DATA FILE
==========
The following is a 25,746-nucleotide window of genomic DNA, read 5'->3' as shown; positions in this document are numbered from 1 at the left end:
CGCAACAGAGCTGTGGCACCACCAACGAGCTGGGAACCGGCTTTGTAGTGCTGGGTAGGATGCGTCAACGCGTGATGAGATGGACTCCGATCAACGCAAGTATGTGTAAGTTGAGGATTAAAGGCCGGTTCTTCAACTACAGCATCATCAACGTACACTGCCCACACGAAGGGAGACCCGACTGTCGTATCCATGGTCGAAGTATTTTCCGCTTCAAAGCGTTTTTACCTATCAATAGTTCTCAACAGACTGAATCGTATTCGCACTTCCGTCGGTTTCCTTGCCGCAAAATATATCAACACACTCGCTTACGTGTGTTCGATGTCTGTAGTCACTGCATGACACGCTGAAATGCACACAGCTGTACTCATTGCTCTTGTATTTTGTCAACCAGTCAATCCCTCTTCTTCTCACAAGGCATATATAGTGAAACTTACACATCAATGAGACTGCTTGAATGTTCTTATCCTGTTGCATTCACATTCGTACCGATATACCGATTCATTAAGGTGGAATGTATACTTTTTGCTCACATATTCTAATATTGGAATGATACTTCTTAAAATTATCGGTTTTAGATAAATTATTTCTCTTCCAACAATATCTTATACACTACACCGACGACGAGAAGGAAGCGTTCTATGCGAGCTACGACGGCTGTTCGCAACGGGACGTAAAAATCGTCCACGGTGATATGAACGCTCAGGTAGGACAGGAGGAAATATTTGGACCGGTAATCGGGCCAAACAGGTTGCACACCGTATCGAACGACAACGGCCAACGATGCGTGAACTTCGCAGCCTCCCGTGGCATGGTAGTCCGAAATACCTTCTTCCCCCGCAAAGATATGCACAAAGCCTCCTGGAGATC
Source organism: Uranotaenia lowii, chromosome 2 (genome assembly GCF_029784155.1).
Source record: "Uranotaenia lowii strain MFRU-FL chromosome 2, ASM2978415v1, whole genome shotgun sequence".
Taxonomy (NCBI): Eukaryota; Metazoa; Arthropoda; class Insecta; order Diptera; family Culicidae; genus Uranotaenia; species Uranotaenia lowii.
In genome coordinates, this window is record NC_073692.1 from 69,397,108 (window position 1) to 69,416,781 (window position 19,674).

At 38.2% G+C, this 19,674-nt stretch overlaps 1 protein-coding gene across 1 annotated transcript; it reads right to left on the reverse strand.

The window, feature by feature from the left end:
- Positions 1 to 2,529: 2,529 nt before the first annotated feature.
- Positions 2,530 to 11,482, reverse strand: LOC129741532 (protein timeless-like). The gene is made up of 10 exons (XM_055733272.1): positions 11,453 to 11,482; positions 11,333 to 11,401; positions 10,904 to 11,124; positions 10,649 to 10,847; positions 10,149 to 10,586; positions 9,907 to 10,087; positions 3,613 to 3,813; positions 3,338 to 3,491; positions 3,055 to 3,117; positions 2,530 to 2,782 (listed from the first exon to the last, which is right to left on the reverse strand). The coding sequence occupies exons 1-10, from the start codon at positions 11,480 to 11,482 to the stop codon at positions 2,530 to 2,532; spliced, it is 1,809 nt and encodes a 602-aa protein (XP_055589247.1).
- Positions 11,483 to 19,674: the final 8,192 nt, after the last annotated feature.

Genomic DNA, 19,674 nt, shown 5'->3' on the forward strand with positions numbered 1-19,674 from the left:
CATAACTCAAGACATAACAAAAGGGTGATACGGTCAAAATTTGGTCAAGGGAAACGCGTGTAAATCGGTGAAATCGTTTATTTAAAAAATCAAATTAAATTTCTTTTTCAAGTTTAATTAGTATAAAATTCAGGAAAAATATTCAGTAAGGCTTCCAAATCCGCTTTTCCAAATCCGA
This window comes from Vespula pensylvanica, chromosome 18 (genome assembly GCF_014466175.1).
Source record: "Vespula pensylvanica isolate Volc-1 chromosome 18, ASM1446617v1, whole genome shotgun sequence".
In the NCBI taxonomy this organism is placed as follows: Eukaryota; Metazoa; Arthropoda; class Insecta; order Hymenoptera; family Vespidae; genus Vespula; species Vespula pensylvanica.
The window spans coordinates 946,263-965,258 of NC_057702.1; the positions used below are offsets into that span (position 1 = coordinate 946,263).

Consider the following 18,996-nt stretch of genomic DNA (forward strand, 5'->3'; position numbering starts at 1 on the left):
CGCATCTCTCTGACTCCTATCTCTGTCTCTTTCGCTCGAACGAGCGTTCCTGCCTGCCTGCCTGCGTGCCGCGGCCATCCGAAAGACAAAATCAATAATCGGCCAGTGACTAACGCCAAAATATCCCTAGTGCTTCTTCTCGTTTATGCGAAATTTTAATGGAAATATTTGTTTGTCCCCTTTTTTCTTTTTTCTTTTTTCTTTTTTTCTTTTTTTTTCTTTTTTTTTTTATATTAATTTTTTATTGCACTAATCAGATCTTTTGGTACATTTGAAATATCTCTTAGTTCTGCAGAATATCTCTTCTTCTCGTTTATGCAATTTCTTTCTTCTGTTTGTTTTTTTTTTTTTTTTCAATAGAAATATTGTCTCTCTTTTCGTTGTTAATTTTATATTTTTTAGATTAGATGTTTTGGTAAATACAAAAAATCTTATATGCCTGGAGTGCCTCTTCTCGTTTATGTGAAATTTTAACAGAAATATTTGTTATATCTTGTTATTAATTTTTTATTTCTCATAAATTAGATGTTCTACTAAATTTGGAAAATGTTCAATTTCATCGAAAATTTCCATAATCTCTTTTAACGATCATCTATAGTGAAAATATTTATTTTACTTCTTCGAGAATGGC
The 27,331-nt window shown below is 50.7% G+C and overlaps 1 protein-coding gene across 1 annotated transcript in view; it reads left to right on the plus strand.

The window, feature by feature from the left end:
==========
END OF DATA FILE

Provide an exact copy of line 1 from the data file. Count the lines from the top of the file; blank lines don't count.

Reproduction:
The following is a 25,746-nucleotide window of genomic DNA, read 5'->3' as shown; positions in this document are numbered from 1 at the left end: